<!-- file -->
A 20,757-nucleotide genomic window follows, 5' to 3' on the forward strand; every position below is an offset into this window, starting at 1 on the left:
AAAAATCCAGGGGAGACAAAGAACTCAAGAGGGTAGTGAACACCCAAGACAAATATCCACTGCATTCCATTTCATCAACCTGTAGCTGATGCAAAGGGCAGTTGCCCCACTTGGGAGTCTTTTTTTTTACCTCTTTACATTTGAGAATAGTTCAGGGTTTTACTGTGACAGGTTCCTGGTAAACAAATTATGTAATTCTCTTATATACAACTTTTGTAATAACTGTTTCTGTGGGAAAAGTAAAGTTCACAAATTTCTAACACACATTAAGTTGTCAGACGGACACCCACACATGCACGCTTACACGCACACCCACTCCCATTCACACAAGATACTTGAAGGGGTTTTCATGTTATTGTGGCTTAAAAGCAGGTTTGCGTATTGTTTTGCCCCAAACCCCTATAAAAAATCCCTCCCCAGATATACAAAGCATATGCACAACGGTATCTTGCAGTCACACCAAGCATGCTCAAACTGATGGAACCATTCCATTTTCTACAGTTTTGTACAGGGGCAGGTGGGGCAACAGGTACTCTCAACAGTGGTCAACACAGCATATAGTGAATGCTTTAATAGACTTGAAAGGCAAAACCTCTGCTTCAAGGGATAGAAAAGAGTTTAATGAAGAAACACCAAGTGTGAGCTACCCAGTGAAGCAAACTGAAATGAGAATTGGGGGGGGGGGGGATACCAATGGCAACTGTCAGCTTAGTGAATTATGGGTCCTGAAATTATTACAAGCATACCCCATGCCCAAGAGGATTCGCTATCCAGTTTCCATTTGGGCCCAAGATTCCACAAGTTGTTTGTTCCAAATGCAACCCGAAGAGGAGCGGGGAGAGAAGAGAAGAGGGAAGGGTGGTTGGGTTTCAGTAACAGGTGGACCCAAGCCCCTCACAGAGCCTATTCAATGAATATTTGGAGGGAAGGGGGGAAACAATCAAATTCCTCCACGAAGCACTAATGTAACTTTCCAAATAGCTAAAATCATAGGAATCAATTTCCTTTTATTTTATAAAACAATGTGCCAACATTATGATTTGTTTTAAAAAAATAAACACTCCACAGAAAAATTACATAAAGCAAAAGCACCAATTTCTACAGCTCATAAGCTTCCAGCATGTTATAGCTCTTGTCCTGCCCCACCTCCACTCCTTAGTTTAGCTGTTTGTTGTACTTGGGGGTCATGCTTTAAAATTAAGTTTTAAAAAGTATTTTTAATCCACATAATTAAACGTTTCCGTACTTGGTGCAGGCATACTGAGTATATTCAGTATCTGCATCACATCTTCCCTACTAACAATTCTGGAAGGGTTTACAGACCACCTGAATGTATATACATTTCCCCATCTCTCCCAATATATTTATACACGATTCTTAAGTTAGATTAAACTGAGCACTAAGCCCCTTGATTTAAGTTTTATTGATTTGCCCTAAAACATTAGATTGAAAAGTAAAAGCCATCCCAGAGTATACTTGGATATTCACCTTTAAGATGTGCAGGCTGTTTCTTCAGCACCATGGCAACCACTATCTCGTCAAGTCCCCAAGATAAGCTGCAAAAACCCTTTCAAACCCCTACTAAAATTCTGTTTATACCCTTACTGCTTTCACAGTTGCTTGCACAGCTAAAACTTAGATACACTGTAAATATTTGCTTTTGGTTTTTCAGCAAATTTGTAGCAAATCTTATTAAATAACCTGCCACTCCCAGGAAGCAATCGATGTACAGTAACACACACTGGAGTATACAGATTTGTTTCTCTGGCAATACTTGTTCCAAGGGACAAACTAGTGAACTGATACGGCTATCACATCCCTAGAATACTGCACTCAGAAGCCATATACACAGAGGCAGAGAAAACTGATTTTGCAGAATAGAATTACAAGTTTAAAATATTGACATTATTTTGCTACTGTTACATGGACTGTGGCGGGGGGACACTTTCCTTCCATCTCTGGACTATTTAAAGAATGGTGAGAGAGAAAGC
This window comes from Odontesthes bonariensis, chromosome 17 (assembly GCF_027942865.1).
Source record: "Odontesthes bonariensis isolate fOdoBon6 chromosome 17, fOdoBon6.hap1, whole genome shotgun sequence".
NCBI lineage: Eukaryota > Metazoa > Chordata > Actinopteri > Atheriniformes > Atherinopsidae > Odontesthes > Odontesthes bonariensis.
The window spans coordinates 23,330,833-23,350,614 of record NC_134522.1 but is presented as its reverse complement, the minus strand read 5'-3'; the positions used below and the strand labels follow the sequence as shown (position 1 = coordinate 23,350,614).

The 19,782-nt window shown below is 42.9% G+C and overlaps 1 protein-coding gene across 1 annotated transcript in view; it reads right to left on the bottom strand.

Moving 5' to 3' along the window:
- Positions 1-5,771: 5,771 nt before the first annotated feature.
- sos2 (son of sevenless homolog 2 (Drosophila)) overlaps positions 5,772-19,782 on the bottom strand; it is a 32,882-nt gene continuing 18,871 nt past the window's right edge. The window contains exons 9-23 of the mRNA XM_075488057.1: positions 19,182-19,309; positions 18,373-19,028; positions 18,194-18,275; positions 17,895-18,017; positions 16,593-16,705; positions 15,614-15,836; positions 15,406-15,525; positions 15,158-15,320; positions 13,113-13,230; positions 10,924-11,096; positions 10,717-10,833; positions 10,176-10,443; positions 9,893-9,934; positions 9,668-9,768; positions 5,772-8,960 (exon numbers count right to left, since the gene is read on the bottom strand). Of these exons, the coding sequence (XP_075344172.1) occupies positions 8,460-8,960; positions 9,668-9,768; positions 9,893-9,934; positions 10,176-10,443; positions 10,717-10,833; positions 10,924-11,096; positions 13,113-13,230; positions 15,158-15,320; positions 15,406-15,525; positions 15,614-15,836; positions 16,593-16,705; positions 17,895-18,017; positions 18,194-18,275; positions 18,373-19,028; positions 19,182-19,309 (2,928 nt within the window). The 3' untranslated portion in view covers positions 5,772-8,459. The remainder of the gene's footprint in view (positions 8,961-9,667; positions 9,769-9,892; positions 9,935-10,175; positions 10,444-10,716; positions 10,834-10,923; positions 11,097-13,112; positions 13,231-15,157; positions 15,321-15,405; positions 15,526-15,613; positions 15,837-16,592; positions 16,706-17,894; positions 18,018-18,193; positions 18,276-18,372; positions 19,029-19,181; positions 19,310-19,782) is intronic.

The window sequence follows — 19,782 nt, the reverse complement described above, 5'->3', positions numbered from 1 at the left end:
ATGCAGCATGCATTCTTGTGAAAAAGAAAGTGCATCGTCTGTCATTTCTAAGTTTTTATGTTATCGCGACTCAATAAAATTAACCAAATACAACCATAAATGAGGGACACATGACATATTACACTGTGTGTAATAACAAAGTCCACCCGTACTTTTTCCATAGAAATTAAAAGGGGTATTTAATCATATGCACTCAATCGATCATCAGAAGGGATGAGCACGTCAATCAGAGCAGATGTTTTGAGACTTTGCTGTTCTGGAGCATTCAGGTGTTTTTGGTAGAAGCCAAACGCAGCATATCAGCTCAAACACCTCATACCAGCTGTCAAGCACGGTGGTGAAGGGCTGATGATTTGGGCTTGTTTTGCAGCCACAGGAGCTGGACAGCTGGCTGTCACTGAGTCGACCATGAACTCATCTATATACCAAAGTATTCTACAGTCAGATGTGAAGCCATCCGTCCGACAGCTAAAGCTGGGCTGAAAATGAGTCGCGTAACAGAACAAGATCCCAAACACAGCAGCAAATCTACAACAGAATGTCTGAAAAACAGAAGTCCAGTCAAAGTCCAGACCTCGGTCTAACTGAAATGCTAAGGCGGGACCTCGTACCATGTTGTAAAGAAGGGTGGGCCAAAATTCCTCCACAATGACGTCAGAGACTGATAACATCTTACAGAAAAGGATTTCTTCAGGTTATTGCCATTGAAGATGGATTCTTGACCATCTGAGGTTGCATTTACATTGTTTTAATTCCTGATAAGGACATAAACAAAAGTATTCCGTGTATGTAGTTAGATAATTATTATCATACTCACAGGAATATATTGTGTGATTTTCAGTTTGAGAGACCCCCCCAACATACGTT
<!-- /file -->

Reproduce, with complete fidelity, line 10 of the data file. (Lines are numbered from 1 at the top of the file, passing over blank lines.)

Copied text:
- sos2 (son of sevenless homolog 2 (Drosophila)) overlaps positions 5,772-19,782 on the bottom strand; it is a 32,882-nt gene continuing 18,871 nt past the window's right edge. The window contains exons 9-23 of the mRNA XM_075488057.1: positions 19,182-19,309; positions 18,373-19,028; positions 18,194-18,275; positions 17,895-18,017; positions 16,593-16,705; positions 15,614-15,836; positions 15,406-15,525; positions 15,158-15,320; positions 13,113-13,230; positions 10,924-11,096; positions 10,717-10,833; positions 10,176-10,443; positions 9,893-9,934; positions 9,668-9,768; positions 5,772-8,960 (exon numbers count right to left, since the gene is read on the bottom strand). Of these exons, the coding sequence (XP_075344172.1) occupies positions 8,460-8,960; positions 9,668-9,768; positions 9,893-9,934; positions 10,176-10,443; positions 10,717-10,833; positions 10,924-11,096; positions 13,113-13,230; positions 15,158-15,320; positions 15,406-15,525; positions 15,614-15,836; positions 16,593-16,705; positions 17,895-18,017; positions 18,194-18,275; positions 18,373-19,028; positions 19,182-19,309 (2,928 nt within the window). The 3' untranslated portion in view covers positions 5,772-8,459. The remainder of the gene's footprint in view (positions 8,961-9,667; positions 9,769-9,892; positions 9,935-10,175; positions 10,444-10,716; positions 10,834-10,923; positions 11,097-13,112; positions 13,231-15,157; positions 15,321-15,405; positions 15,526-15,613; positions 15,837-16,592; positions 16,706-17,894; positions 18,018-18,193; positions 18,276-18,372; positions 19,029-19,181; positions 19,310-19,782) is intronic.